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Fruits and their impact on the gut microbiota, gut motility and constipation

Zoi Katsirma , Eirini Dimidi , Ana Rodriguez-Mateos and Kevin Whelan *
Department of Nutritional Sciences, King's College London, 150 Stamford Street, SE1 9NH, London, UK. E-mail:

Received 12th April 2021 , Accepted 23rd August 2021

First published on 26th August 2021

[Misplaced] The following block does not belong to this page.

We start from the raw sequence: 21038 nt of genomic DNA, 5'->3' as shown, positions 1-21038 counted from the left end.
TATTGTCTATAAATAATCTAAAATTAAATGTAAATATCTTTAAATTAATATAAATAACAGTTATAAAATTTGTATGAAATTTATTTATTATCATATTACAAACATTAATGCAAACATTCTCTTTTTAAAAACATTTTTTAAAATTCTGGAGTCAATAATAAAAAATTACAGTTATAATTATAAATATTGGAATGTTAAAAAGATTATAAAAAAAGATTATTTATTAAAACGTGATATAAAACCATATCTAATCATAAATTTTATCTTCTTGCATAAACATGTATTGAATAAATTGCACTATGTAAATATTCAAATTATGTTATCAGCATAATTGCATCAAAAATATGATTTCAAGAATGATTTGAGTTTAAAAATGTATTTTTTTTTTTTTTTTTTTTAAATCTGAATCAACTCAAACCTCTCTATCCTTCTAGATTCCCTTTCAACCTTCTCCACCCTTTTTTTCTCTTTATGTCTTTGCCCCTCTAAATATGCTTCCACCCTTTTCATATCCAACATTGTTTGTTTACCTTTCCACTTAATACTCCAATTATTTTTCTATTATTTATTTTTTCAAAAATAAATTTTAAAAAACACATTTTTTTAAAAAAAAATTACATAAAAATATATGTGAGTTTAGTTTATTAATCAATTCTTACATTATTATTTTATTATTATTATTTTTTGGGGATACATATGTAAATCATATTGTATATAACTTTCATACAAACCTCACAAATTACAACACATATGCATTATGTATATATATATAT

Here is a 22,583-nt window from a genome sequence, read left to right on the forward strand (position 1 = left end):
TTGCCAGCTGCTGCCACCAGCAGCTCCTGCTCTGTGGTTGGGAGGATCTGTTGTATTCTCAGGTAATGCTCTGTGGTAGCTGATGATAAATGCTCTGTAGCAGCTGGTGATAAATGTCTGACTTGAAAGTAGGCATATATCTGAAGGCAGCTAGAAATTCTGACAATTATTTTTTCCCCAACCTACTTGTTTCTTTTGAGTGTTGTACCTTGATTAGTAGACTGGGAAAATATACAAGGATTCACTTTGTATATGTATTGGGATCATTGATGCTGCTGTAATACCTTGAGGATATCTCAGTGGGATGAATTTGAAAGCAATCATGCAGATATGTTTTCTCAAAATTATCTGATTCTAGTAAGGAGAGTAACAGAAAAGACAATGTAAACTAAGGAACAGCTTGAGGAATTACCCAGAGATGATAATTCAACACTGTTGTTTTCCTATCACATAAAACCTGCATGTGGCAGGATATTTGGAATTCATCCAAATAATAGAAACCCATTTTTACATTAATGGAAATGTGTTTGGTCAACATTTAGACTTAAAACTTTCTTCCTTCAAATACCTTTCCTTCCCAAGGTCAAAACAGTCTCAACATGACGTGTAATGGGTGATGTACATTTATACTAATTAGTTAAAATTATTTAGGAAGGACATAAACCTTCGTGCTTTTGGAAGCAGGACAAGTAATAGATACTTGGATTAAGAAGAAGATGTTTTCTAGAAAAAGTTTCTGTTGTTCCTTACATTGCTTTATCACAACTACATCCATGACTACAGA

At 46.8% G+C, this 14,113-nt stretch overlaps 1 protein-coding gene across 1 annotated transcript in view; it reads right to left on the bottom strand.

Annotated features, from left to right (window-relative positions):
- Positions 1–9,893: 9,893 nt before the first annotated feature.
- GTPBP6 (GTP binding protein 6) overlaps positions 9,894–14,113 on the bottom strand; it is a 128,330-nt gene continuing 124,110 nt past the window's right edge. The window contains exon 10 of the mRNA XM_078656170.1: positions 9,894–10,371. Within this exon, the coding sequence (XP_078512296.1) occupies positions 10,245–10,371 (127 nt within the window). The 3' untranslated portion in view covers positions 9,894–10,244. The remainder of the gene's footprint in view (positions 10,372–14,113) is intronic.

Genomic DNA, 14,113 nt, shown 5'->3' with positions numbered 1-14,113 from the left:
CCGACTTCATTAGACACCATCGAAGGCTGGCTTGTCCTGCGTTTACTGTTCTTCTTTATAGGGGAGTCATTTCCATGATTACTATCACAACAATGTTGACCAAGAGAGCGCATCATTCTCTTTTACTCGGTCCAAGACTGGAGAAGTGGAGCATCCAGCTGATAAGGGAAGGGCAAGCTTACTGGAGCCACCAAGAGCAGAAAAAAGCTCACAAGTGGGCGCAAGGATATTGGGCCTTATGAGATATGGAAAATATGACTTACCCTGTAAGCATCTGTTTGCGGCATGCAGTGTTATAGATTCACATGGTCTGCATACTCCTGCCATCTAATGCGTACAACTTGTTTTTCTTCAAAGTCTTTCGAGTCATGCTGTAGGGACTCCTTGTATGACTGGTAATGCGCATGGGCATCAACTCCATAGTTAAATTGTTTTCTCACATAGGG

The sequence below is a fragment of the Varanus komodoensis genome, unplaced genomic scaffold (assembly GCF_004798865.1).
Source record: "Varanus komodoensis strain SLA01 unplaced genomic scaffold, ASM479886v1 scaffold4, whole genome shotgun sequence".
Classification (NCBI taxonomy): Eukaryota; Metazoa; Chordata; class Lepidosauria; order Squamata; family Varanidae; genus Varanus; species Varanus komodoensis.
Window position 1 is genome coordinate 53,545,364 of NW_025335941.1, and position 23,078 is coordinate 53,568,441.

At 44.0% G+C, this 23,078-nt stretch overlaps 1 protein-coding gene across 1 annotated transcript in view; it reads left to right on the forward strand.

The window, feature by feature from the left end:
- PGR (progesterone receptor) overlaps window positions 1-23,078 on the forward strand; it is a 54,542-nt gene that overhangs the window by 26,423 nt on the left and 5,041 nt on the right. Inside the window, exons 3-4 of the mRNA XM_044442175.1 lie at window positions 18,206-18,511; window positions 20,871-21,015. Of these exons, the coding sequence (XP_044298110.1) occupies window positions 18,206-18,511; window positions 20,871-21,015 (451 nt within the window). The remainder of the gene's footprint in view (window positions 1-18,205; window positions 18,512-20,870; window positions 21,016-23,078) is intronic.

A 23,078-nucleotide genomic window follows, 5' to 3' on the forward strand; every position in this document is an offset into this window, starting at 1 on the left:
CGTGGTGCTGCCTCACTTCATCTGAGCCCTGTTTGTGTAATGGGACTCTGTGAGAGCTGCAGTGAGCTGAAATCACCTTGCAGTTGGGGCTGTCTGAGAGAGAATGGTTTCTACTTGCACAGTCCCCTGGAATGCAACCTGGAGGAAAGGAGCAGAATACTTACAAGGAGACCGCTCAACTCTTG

Fruits are the seed-bearing product of plants and have considerable nutritional importance in the human diet. The consumption of fruits is among the dietary strategies recommended for constipation due to its potential effects on the gut microbiota and gut motility. Dietary fiber from fruits has been the subject of research on the impact on gut microbiota, gut motility and constipation, however, fruits also contain other components that impact the intestinal luminal environment that may impact these outcomes including sorbitol and (poly)phenols. This review aims to explore the mechanisms of action and effectiveness of fruits and fruit products on the gut microbiota, gut motility and constipation, with a focus on fiber, sorbitol and (poly)phenols. In vitro, animal and human studies investigating the effects of fruits on gut motility and gut microbiota were sought through electronic database searches, hand searching and consulting with experts. Various fruits have been shown to modify the microbiota in human studies including blueberry powder (lactobacilli, bifidobacteria), prunes (bifidobacteria), kiwi fruit (Bacteroides, Faecalibacterium prausnitzii) and raisins (Ruminococcus, F. prausnitzii). Prunes, raisins and apple fiber isolate have been shown to increase fecal weight in humans, whilst kiwifruit to increase small bowel and fecal water content. Apple fiber isolate, kiwifruit, fig paste, and orange extract have been shown to reduce gut transit time, while prunes have not. There is limited evidence on which fruit components play a predominant role in regulating gut motility and constipation, or whether a synergy of multiple components is responsible for such effects.